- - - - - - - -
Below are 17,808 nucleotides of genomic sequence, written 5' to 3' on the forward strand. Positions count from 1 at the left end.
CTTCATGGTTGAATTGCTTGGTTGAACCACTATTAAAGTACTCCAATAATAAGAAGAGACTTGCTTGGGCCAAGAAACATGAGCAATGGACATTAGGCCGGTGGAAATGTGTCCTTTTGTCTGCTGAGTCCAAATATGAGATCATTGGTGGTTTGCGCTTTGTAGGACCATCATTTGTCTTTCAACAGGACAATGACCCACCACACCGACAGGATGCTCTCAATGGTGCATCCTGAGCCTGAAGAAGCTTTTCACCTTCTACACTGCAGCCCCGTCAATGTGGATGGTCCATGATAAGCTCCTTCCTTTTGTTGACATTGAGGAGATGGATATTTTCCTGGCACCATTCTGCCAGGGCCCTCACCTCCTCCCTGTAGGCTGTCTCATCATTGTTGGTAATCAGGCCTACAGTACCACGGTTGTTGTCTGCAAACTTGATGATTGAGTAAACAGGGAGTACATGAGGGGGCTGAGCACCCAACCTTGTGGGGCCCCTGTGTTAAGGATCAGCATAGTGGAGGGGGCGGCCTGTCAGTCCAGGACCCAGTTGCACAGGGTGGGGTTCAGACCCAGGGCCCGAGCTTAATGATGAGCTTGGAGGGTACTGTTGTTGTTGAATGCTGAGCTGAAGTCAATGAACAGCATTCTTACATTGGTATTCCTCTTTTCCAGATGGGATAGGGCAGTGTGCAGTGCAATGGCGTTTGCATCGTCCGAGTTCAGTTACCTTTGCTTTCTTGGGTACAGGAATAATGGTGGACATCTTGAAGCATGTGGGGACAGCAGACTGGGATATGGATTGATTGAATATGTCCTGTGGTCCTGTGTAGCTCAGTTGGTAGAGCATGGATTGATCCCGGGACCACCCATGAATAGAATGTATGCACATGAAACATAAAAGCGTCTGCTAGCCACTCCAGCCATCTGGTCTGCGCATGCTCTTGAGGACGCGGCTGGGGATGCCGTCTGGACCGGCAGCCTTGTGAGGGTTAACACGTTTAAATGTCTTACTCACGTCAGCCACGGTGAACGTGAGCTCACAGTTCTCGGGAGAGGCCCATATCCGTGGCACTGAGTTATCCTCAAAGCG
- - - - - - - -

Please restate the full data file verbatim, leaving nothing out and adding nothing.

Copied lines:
Below are 17,808 nucleotides of genomic sequence, written 5' to 3' on the forward strand. Positions count from 1 at the left end.
CTTCATGGTTGAATTGCTTGGTTGAACCACTATTAAAGTACTCCAATAATAAGAAGAGACTTGCTTGGGCCAAGAAACATGAGCAATGGACATTAGGCCGGTGGAAATGTGTCCTTTTGTCTGCTGAGTCCAAATATGAGATCATTGGTGGTTTGCGCTTTGTAGGACCATCATTTGTCTTTCAACAGGACAATGACCCACCACACCGACAGGATGCTCTCAATGGTGCATCCTGAGCCTGAAGAAGCTTTTCACCTTCTACACTGCAGCCCCGTCAATGTGGATGGTCCATGATAAGCTCCTTCCTTTTGTTGACATTGAGGAGATGGATATTTTCCTGGCACCATTCTGCCAGGGCCCTCACCTCCTCCCTGTAGGCTGTCTCATCATTGTTGGTAATCAGGCCTACAGTACCACGGTTGTTGTCTGCAAACTTGATGATTGAGTAAACAGGGAGTACATGAGGGGGCTGAGCACCCAACCTTGTGGGGCCCCTGTGTTAAGGATCAGCATAGTGGAGGGGGCGGCCTGTCAGTCCAGGACCCAGTTGCACAGGGTGGGGTTCAGACCCAGGGCCCGAGCTTAATGATGAGCTTGGAGGGTACTGTTGTTGTTGAATGCTGAGCTGAAGTCAATGAACAGCATTCTTACATTGGTATTCCTCTTTTCCAGATGGGATAGGGCAGTGTGCAGTGCAATGGCGTTTGCATCGTCCGAGTTCAGTTACCTTTGCTTTCTTGGGTACAGGAATAATGGTGGACATCTTGAAGCATGTGGGGACAGCAGACTGGGATATGGATTGATTGAATATGTCCTGTGGTCCTGTGTAGCTCAGTTGGTAGAGCATGGATTGATCCCGGGACCACCCATGAATAGAATGTATGCACATGAAACATAAAAGCGTCTGCTAGCCACTCCAGCCATCTGGTCTGCGCATGCTCTTGAGGACGCGGCTGGGGATGCCGTCTGGACCGGCAGCCTTGTGAGGGTTAACACGTTTAAATGTCTTACTCACGTCAGCCACGGTGAACGTGAGCTCACAGTTCTCGGGAGAGGCCCATATCCGTGGCACTGAGTTATCCTCAAAGCG